In our Downstairs Changing Gallery, we strive to present informative, innovative, and dynamic exhibitions for our visitors. In past exhibitions, we have explored the relationship of particular Peanuts characters, Charles Schulz’s cartooning influences and those who influenced him, and how Peanuts has been portrayed in American popular culture.
May 3 through November 2, 2014
Health care, gun control, the environment, and racial equality were all topics broached by Charles M. Schulz in the fifty years he created the Peanuts comic strip. His beloved Peanuts characters raised issues of the day; Lucy embraced feminist philosophies, Linus panicked when he mistook snow for nuclear fallout, and Sally whispered about praying in school. Schulz also introduced Franklin, a black Peanuts character, into the predominately white cast July 31, 1968, just months after Rev. Dr. Martin Luther King, Jr. was assassinated in Memphis, Tennessee.
Social Commentary re-examines Peanuts in the context of the social and political climate of the latter half of the twentieth century. In addition to original Peanuts comic strips, the exhibition features original Wee Pals, Gordo, Pogo, and Little Orphan Annie strips. It also highlights reaction letters from the Museum’s archives, and contextual artifacts.
Schulz gently communicated the issues of the changing world around him through the unique pathos of his characters and his quick wit. And by remaining universally centrist, he gave readers the opportunity to interpret his comic strips according to their own personal dictates. Exceptions were rare and marked a moment of passionate appeal for causes he deemed personally significant, such as environmental concerns and civil rights advancement for women in sports.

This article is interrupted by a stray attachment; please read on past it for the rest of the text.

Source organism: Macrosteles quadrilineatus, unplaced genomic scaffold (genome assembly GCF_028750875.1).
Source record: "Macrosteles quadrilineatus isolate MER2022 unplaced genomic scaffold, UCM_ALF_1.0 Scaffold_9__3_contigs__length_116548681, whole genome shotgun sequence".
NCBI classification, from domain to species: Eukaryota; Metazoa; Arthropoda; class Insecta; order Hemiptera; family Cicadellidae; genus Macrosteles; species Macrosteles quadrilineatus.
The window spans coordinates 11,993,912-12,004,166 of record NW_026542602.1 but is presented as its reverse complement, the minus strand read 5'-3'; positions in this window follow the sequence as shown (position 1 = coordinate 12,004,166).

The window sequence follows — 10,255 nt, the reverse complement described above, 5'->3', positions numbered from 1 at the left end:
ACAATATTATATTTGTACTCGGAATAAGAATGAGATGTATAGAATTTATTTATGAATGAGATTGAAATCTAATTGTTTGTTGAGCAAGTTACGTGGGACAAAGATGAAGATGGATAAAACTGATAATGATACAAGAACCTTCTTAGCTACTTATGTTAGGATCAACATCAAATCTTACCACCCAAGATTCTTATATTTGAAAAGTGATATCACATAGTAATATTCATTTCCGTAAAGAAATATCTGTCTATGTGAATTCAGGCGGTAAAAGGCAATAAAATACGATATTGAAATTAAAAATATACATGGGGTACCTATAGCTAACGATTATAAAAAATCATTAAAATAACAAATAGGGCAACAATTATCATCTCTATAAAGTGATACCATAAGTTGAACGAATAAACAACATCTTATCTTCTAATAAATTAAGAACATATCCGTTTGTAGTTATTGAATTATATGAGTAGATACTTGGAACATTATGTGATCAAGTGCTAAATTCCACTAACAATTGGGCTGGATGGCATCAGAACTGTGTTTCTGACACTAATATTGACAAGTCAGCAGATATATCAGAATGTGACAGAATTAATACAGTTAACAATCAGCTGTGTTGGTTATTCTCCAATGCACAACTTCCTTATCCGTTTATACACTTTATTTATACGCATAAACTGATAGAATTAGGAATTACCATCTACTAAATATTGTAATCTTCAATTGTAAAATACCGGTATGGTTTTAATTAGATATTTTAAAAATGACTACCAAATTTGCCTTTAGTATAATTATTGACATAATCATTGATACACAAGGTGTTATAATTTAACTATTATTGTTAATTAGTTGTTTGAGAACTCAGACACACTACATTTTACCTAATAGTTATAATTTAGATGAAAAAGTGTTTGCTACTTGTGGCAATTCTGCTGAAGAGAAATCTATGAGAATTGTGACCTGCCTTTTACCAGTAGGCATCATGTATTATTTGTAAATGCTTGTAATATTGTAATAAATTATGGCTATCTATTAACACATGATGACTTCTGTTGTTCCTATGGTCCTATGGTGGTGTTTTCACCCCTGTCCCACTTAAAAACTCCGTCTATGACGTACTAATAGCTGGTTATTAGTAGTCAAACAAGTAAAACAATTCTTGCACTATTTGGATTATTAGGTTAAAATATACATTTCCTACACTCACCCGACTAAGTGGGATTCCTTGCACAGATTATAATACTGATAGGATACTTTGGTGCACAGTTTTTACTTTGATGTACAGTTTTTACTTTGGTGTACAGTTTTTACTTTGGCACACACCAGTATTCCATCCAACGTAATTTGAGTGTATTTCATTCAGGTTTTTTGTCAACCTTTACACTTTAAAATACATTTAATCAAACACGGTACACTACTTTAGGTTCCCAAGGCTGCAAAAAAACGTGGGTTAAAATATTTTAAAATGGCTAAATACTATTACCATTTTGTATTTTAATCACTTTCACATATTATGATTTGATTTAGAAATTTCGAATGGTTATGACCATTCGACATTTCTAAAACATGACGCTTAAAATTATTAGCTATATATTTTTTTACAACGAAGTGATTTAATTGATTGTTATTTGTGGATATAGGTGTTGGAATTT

May 4 through October 27, 2013
Many of the Peanuts comic strips of the late 1950s and 1960s exude the mid-century modern aesthetic of the day — the furniture, decorative pieces, and fabrics were hip, cool and up-to-date. In a series of vignettes these elements will be compared with the work of some prominent mid-century designers, including Ray and Charles Eames. Another component of the exhibition examines how the Schulzes incorporated the design aesthetic in their lifestyle through photographs and ephemera.
August 18 through December 9, 2012
A Peanuts reader never knew who they might meet in Schulz’s famous strip. Schulz shone the spotlight on politicians, sports stars, actors, authors, scientists, and even his hockey-playing buddy. In addition to original Peanuts strips, this exhibition also includes photographs of and correspondence with some of these famous folks.
Leveling The Playing Field
December 17 through August 12, 2012
June 23, 2012 marks the 40th anniversary of the passage of Title IX legislation, which ensures equal access to both men and women in federally-funded educational programs and activities, including sports. Leveling the Playing Field, a current exhibition at the Charles M. Schulz Museum & Research Center, commemorates this milestone in sports history while adding the hilarity of Peanuts to the tribute.
Leveling the Playing Field features Charles Schulz’s even-handed depiction of girls in sports with 86 original Peanuts comic strips, an overview of women’s sports history, and examples of women’s sports attire from the 1880s to the present. The exhibition will also detail Schulz’s connections in the world of women’s sports, his friendship with legendary sports icon Billie Jean King, and his early years coaching a local women’s softball team.